Who Were The Sons Of Liberty?
The Sons of Liberty was a secret organization led by political dissidents from the thirteen colonies seeking independence from the British government. The organization was formed with the aim of fighting taxation policies being imposed by the British rather than seek independence. The Sons of Liberty constitution adopted in 1766 stated that the organization did not intend to start a revolution against the government. They committed their allegiance to King George the Third and the rule of law. Although the group was seeking fair treatment from the government, they were unintentionally fueling the flames of the revolution. They are best remembered for the opposing the Stamp Act of 1765 and for coining the phrase “No Taxation without Representation.” The organization was disbanded after the Stamp Act was repealed, but separatists seeking independence from the British continued using the name in their resistance gatherings.
The Rise Of The Sons Of Liberty
In 1765, the colonial government required funds to pay and maintain the soldiers deployed to the colonies; the parliament passed laws requiring the American population to finance the soldier’s activities through taxes. The local population refused to pay the taxes and claimed that they were not to be held accountable for tax liabilities accrued without their consent. The colonies did not have a representative in the British government, and the colonies, therefore, referred to the policies as "No Taxation without Representation.” The British government asserted that the parliament had every right to assert laws over the colony without the consent of the colonies. The Stamp Act of 1765 in particular, led to an uproar. The colony of Virginia initiated legislative opposition followed by mass demonstrations and physical threats against government officials. In August 1765 the Sons of Liberty was formed in Boston, Massachusetts. On November 6th of the same year, a committee was formulated in New York to link the resistance in the colony with other resistance in other states. The colonies linked up very quickly and by March 1766, Sons of Liberty had spread to Virginia, Maryland, and New Jersey. The resistance quickly escalated into a physical altercation when the groups’ members began burning down the post offices and destroyed mails and stamps. Several lower class joined the resistance that was quickly spreading leading to a mass resignation of government officials who feared for their lives and property being targeted by the resistance.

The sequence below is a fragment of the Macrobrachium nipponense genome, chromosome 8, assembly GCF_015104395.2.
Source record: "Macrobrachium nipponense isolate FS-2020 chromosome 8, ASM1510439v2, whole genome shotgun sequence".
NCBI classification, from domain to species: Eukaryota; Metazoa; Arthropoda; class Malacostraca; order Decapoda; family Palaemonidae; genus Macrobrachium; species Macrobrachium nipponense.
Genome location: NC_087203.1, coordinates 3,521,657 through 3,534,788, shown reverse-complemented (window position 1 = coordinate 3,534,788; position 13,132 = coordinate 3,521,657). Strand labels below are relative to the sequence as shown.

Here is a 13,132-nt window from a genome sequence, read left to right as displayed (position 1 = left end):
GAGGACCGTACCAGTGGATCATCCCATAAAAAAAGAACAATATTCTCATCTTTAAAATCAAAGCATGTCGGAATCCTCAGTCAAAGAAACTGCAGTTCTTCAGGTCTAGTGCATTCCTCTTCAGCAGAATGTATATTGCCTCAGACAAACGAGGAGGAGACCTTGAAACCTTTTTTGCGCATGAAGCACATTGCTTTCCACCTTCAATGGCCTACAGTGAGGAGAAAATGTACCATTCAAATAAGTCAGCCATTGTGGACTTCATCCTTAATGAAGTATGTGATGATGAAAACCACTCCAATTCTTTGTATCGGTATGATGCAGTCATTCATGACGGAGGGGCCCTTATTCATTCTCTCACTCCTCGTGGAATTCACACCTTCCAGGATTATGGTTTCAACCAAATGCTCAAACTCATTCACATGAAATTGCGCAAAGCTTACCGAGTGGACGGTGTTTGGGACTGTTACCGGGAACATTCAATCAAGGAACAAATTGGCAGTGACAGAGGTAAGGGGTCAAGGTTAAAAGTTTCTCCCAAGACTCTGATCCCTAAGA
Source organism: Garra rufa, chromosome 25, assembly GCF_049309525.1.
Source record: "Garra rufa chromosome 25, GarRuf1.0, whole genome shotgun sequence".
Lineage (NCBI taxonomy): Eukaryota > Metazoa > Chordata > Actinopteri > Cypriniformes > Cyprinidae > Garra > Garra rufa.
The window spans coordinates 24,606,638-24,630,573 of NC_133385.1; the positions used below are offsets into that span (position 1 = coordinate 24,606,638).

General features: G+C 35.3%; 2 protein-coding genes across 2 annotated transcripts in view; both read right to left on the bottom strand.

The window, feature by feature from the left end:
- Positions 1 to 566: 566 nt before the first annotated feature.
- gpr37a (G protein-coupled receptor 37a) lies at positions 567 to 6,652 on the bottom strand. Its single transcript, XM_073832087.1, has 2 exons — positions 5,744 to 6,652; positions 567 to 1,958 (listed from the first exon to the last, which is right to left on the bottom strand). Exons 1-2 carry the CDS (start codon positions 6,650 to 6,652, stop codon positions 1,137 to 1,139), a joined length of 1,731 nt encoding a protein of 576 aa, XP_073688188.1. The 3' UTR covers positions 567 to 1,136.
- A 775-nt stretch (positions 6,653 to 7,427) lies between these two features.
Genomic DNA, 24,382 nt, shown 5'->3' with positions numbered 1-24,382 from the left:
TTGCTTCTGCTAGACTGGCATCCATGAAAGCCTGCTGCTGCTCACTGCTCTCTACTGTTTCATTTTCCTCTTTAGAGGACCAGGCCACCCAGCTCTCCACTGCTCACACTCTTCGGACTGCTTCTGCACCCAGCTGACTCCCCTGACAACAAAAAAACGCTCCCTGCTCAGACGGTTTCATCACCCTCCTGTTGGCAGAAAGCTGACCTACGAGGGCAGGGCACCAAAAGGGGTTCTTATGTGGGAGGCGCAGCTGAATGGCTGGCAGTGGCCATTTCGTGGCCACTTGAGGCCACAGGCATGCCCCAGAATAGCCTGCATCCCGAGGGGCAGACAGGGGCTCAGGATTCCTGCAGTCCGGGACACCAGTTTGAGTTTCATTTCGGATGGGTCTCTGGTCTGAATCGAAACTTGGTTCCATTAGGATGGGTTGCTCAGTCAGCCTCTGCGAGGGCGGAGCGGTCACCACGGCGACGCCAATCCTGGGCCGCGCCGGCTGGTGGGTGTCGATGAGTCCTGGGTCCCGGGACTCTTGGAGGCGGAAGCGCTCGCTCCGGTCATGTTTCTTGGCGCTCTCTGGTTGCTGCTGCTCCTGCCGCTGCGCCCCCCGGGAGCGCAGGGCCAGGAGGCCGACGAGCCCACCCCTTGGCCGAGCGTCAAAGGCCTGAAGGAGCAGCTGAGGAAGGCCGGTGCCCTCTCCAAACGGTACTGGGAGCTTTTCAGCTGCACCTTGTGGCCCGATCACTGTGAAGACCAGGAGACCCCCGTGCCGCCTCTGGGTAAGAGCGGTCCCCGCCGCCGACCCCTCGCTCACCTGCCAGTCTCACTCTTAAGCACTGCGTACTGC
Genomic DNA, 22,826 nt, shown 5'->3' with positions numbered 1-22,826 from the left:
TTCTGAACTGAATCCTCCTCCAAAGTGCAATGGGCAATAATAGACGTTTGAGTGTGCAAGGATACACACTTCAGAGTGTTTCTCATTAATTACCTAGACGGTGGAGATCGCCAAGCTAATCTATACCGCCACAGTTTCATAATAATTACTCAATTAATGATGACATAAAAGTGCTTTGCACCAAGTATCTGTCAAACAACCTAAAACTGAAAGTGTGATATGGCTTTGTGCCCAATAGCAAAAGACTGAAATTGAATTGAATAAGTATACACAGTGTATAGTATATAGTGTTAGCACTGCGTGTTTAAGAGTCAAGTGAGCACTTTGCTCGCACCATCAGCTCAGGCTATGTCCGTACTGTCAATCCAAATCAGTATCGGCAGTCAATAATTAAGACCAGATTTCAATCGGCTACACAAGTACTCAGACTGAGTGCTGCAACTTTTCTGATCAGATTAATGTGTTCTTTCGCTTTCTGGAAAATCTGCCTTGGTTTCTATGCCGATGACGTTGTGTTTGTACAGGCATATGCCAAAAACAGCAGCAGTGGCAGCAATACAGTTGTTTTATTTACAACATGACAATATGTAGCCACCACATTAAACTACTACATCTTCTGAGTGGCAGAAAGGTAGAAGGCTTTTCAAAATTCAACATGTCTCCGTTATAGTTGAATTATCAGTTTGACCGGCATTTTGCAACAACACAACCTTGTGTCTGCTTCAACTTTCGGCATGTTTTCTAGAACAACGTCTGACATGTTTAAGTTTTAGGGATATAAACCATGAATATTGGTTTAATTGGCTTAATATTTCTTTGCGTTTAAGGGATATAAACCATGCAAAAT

Legacy Of The Sons Of Liberty
After the Stamp Act was repealed, the Sons of Liberty congregated under the “Liberty Tree” to celebrate the victory. After the end of the American Revolution, John Lamb, Isaac Sears, and Marinus Willet revived the Sons of Liberty. After securing enough seats in New York, the group advocated for laws to punish British collaborators from the State. The laws violated the terms of the Treaty of Paris that ended the revolution by calling for the confiscation of the property of those who remained loyal to the British government. Alexander Hamilton opposed the laws and advocated for respect for personal property and life, paving for a long-lasting friendship between the British and Americans.